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An Introduction to Canine SAR Teams. Developed as part of the National Emergency Services Curriculum Project. Three Categories. Tracking Trailing Air-scenting. Tracking Dogs. Trained to follow a specific scent An article is held under the dog’s nose until he gets the scent

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an introduction to canine sar teams

An Introduction to Canine SAR Teams

Developed as part of the National Emergency Services Curriculum Project

three categories
Three Categories
  • Tracking
  • Trailing
  • Air-scenting
tracking dogs
Tracking Dogs
  • Trained to follow a specific scent
    • An article is held under the dog’s nose until he gets the scent
      • Don’t contaminate the article
    • Can be confused
      • Additional scents masking the target scent
      • Broken track
    • Use early to avoid searching after the scent has faded or other searchers have been in the area
trailing dogs
Trailing Dogs
  • Similar to tracking dogs, but picks up scent in air in addition to the original track
  • Follows the trail of dead skin cells left when a person brushes up against objects or simply fall off the body naturally
air scenting dogs
Air-scenting Dogs
  • These dogs are deployed downwind of the search area and are trained to detect human scents traveling on the wind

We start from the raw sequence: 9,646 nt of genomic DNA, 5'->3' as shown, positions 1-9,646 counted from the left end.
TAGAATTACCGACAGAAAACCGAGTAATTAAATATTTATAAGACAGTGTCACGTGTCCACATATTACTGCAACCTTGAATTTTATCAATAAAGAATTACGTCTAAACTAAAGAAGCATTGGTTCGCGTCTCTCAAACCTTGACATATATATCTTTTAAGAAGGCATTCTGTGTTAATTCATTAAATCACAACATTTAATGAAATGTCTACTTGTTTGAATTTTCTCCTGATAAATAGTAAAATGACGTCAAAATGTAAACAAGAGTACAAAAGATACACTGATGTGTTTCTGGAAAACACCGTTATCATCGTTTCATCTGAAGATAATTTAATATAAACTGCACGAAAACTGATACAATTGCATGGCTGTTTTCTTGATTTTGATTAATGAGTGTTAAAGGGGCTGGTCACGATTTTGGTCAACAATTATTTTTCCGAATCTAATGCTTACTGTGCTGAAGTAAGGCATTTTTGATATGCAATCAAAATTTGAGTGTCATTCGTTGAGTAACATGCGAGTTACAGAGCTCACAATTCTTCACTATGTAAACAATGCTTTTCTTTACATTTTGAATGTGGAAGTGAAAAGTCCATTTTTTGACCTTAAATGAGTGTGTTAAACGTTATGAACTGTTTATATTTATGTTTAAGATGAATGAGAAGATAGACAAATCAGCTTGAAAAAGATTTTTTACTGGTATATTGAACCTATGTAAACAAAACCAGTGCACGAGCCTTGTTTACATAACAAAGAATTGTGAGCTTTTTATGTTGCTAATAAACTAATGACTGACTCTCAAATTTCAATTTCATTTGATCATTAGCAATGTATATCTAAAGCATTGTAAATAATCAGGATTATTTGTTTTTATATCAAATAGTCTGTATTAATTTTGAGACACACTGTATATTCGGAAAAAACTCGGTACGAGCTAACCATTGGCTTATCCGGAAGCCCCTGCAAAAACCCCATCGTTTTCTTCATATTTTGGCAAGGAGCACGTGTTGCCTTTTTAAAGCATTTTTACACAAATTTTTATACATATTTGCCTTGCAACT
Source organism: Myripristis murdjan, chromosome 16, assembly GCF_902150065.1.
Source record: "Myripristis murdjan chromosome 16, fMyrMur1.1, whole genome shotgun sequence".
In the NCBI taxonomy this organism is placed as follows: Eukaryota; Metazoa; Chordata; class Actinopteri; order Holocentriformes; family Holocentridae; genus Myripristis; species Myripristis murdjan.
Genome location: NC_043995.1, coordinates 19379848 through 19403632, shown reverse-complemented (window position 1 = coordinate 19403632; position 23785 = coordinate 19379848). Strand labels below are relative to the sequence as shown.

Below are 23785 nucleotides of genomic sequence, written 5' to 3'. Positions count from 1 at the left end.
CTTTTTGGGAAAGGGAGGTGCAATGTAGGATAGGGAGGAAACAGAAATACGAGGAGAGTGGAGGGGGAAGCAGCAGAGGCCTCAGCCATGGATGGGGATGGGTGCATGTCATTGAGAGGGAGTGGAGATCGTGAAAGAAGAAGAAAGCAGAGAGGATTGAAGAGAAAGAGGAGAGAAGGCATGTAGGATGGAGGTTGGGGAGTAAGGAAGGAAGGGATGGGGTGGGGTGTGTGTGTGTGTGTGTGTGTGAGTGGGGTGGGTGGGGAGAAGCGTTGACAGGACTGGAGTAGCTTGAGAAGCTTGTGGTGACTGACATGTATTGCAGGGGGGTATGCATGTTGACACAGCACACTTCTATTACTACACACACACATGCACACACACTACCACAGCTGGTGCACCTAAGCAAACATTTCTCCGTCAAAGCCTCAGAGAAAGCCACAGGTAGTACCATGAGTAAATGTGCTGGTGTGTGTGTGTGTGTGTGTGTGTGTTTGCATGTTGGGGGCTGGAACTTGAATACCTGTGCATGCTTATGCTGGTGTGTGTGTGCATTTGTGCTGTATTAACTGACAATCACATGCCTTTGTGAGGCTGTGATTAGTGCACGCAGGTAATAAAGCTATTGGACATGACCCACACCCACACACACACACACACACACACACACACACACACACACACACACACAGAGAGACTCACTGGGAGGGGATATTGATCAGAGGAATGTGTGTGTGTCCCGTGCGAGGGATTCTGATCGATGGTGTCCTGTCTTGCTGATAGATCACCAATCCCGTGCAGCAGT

• Can work in a tracking or trailing mode
  • Usually the preferred canine resource
air scenting dogs typically specialized
Wilderness

Collapsed Structure

Underwater

Cadaver

Drug

Weapons Searches

Evidence

Air-Scenting DogsTypically Specialized
why do search managers use canine sar teams
Why do search managers use Canine SAR Teams?
  • Greater Probability of Detection (POD)
    • 50 to 80% POD on first search
  • Less manpower intensive
  • Often readily available through local law enforcement early in the search
five rules for working with dog teams
Five rules for working with Dog Teams
  • Coordinate your team’s actions with the dog handler
  • Clear the upwind search area of any personnel and stay downwind of the dog and handler at all times
  • Keep a good distance behind the dog and handler and allow them to work unimpeded
five rules for working with dog teams12
Five rules for working with Dog Teams
  • When in doubt, follow handler’s instructions
  • Unless specifically requested keep all resources away from dog teams in the field
    • Vehicle exhaust deadens the scent and sense of smell of the dog
    • Not all SAR dogs can be considered friendly or pets
    • Don’t feed them - handlers often have special diets for their dogs, and you could harm them
pros cons
Cover large area quickly with a high POD

Not manpower intensive

Requires little support

Limited availability of K-9s in some areas

Not always the best resource late in a search

Pros & Cons
canine sar tasks
Canine SAR Tasks
  • Ground Team Members
    • O-0401: Work with Canine Search Teams
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